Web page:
This is a guest post by my birdwatching partner in crime, Christopher Watson.
Chris sent this out earlier today on the Birding-Aus web-log and it is used here with permission.
He is a far better birder than I and just yesterday spent the day wandering not very far from town on a cold, bleak day with a wind chill factor that made daytime weekend TV seem tempting.
And I was going to “pinch” a picture of a Grey Falcon from somewhere like Google Images…but thought better of it. So we’ll all have to wait until I, or Chris, get the chance to grab some photos of the local birds.
Me, I spent the day staring at a computer screen. Chris obviously had the better day of it…
Ok this is just a gloat…
Just the other day I was absentmindedly musing to my birdwatching partner-in-crime, that if one was set the arbitrary task of seeing all Falco species in Australia in a single day, then Alice Springs would probably be the place to do it..of course, you’d just wait ’til you stumbled on a Grey Falcon and then spend the rest of the day racing around to tick off the others.
Well, Bob, today was the day. I didn’t expect it to arrive so soon, but I still can’t wipe the smile off my face…
An otherwise ordinary day dawned over The Alice, and an otherwise ordinary man roused from slumber unaware of the enormous events the day held in store.
Frankly it was a crappy morning that greeted me, and I battled through a very dreary Sunday morning in Alice. A photographer friend suggested going for a drive to see if we could find a break in the cloud cover anywhere – we couldn’t.
All we found was more biting wind, and grey cloud to the horizon in all directions. Scouting some big old red gums in a dry watercourse I swore that this would have to be the only remaining dry riverbed in the whole of Australia.
More rain this week has seen the Finke come back up, the Palmer is flowing well, as is the Hugh and the Todd River is back up for the umpteenth time this year.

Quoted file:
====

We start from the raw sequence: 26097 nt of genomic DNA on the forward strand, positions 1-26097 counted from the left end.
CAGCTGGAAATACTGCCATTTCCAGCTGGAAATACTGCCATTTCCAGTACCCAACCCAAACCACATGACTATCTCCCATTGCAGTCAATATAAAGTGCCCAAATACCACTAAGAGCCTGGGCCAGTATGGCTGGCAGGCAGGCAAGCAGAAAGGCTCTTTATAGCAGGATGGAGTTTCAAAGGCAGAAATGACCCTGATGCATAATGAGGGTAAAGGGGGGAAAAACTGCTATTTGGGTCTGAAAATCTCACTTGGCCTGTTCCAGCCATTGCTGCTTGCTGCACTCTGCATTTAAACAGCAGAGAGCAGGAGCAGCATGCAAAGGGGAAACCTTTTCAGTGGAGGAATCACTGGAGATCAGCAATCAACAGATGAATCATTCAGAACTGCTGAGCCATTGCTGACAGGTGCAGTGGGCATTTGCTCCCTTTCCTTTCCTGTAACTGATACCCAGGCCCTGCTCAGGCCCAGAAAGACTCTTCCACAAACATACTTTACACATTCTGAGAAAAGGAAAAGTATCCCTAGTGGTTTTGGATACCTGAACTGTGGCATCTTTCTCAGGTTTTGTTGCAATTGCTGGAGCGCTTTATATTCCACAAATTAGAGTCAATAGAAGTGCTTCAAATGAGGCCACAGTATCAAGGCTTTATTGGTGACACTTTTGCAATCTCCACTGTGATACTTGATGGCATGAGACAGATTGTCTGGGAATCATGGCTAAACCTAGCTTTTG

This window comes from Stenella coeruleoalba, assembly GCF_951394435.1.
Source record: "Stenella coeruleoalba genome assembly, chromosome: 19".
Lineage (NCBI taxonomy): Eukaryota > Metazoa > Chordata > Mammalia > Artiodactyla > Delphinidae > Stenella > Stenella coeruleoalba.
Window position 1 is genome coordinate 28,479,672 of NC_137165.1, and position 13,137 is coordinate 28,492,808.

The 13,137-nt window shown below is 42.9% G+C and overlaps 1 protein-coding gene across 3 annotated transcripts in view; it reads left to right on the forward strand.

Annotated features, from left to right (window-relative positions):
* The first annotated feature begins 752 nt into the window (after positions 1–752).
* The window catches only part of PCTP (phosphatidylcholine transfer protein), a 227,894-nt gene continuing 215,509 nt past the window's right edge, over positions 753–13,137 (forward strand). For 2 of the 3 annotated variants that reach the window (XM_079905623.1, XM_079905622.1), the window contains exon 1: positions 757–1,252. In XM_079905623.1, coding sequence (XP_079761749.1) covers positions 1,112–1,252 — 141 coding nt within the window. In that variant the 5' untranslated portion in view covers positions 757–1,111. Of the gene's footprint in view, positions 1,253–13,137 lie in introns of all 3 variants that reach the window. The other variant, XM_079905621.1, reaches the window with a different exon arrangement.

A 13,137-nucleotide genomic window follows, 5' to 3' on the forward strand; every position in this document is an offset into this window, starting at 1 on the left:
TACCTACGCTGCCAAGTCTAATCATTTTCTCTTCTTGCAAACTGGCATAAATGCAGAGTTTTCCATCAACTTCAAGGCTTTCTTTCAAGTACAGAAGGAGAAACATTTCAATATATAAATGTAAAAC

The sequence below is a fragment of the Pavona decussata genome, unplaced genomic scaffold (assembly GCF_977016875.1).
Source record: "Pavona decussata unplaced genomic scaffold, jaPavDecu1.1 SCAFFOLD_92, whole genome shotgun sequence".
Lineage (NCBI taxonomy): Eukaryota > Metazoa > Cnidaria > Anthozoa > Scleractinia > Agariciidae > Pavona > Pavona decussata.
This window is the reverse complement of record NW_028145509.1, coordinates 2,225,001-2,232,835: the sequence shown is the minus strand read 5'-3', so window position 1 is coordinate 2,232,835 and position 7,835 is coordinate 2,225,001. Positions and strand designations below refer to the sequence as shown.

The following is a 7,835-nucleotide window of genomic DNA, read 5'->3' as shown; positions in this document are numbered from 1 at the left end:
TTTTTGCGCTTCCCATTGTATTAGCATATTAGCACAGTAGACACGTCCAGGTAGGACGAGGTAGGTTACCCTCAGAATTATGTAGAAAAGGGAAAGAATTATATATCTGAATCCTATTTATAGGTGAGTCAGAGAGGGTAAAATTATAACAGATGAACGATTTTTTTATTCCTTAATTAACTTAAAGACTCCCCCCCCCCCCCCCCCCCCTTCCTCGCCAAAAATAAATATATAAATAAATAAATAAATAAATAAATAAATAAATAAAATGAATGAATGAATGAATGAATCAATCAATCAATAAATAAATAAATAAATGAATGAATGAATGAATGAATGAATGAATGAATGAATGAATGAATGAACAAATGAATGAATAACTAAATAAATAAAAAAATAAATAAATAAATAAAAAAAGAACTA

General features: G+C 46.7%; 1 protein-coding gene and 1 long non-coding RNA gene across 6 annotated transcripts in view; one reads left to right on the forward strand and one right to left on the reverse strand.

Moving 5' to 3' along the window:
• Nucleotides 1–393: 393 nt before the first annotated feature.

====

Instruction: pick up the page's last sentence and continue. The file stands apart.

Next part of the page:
Probably worth noting that the Finke River has now been flowing constantly for almost nine months.
A couple of Spotted Harriers quartering an open plain on the other side of the dry riverbed provided a rare break in an otherwise, windy and birdless morning.
I saw two falcons playing with a flock of budgies a few hundred metres along the riverbed. They looked pale, but I lazily assumed them to be Brown Falcons and left it at that, as they descended into the treeline and were gone from sight.
I’d had enough, so I started the trudge back to the car, when something flapped in a red gum over my shoulder, and I looked up to see two Grey Falcons studiously ignoring me – as is their regal right… what a bird!
I now understand the term crippling views, and this isn’t even a lifer for me. I could not move for about fifteen minutes and held up my clumsy big binos until my arms burned with fatigue.
I knew as soon as I moved, they would be off, but I had to try for the camera – and sure enough as I reached for the camera off they flew. But not far… about 150 metres away they sat in a dead mulga tree happily preening and posing and I sat with those birds for a good two hours before the idea asserted itself again…
GO AND FIND THE OTHERS!
To be honest, after this great luck, it was a mere formality to find all the other Falcos.
An Australian Hobby was further down the riverbed, as was an Australian (Nankeen) Kestrel.
Brown Falcons are like chickens up here.
The Black Falcon was very obliging and still loitering at the back of the airport, and the Peregrine Falcon was high, very high, but still clearly tickable at Simpson’s Gap in the afternoon.
So there you go Bob, all the “Falco” species in one day.
Any other requests?
(Takes an ostentatious little bow and wanders off mumbling incoherently to no-one in particular, but looking very pleased with himself nonetheless.)
NB: No locations for Grey Falcon were identified in this email, as the Red Centre Twitchathon is this week… you understand.